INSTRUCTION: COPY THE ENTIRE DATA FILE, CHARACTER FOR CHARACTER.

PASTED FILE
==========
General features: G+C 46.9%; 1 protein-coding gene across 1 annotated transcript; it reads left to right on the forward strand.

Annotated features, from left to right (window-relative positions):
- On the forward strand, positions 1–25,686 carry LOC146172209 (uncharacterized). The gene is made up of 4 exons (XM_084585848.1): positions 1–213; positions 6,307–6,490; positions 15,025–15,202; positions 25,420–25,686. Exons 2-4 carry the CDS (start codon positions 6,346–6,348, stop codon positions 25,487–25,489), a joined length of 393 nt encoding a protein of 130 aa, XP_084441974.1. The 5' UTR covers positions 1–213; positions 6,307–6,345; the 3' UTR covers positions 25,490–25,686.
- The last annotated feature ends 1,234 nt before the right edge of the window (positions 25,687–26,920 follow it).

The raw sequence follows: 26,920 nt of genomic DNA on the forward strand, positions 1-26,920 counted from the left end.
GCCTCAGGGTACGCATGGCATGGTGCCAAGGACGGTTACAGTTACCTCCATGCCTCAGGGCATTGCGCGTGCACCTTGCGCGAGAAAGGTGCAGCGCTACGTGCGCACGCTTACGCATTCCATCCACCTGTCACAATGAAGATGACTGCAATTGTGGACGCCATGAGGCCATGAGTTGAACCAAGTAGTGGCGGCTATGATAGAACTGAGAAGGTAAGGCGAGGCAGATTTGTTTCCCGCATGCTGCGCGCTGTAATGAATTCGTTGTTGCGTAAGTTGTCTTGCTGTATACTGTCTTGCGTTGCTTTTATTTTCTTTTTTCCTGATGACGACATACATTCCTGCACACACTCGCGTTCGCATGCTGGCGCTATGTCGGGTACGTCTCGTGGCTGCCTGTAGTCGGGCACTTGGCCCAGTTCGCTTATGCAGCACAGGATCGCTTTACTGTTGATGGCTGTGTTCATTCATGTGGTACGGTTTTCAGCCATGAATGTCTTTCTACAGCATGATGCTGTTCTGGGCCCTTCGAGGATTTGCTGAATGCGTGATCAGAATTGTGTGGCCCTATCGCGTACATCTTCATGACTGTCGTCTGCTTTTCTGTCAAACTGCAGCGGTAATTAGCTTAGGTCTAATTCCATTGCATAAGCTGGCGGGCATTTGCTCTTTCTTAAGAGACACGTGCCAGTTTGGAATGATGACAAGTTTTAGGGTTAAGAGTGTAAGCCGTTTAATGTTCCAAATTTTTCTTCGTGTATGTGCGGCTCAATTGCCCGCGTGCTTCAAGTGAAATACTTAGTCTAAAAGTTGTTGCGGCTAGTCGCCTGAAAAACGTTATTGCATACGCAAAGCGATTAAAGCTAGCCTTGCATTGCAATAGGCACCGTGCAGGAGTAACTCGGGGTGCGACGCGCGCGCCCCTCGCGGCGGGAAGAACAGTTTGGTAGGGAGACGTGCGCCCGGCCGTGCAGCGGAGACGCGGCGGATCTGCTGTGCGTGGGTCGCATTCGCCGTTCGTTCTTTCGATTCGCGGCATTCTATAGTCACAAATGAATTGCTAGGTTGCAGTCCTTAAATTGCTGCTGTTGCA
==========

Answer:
General features: G+C 46.9%; 1 protein-coding gene across 1 annotated transcript; it reads left to right on the forward strand.

Annotated features, from left to right (window-relative positions):
- On the forward strand, positions 1–25,686 carry LOC146172209 (uncharacterized). The gene is made up of 4 exons (XM_084585848.1): positions 1–213; positions 6,307–6,490; positions 15,025–15,202; positions 25,420–25,686. Exons 2-4 carry the CDS (start codon positions 6,346–6,348, stop codon positions 25,487–25,489), a joined length of 393 nt encoding a protein of 130 aa, XP_084441974.1. The 5' UTR covers positions 1–213; positions 6,307–6,345; the 3' UTR covers positions 25,490–25,686.
- The last annotated feature ends 1,234 nt before the right edge of the window (positions 25,687–26,920 follow it).

The raw sequence follows: 26,920 nt of genomic DNA on the forward strand, positions 1-26,920 counted from the left end.
GCCTCAGGGTACGCATGGCATGGTGCCAAGGACGGTTACAGTTACCTCCATGCCTCAGGGCATTGCGCGTGCACCTTGCGCGAGAAAGGTGCAGCGCTACGTGCGCACGCTTACGCATTCCATCCACCTGTCACAATGAAGATGACTGCAATTGTGGACGCCATGAGGCCATGAGTTGAACCAAGTAGTGGCGGCTATGATAGAACTGAGAAGGTAAGGCGAGGCAGATTTGTTTCCCGCATGCTGCGCGCTGTAATGAATTCGTTGTTGCGTAAGTTGTCTTGCTGTATACTGTCTTGCGTTGCTTTTATTTTCTTTTTTCCTGATGACGACATACATTCCTGCACACACTCGCGTTCGCATGCTGGCGCTATGTCGGGTACGTCTCGTGGCTGCCTGTAGTCGGGCACTTGGCCCAGTTCGCTTATGCAGCACAGGATCGCTTTACTGTTGATGGCTGTGTTCATTCATGTGGTACGGTTTTCAGCCATGAATGTCTTTCTACAGCATGATGCTGTTCTGGGCCCTTCGAGGATTTGCTGAATGCGTGATCAGAATTGTGTGGCCCTATCGCGTACATCTTCATGACTGTCGTCTGCTTTTCTGTCAAACTGCAGCGGTAATTAGCTTAGGTCTAATTCCATTGCATAAGCTGGCGGGCATTTGCTCTTTCTTAAGAGACACGTGCCAGTTTGGAATGATGACAAGTTTTAGGGTTAAGAGTGTAAGCCGTTTAATGTTCCAAATTTTTCTTCGTGTATGTGCGGCTCAATTGCCCGCGTGCTTCAAGTGAAATACTTAGTCTAAAAGTTGTTGCGGCTAGTCGCCTGAAAAACGTTATTGCATACGCAAAGCGATTAAAGCTAGCCTTGCATTGCAATAGGCACCGTGCAGGAGTAACTCGGGGTGCGACGCGCGCGCCCCTCGCGGCGGGAAGAACAGTTTGGTAGGGAGACGTGCGCCCGGCCGTGCAGCGGAGACGCGGCGGATCTGCTGTGCGTGGGTCGCATTCGCCGTTCGTTCTTTCGATTCGCGGCATTCTATAGTCACAAATGAATTGCTAGGTTGCAGTCCTTAAATTGCTGCTGTTGCA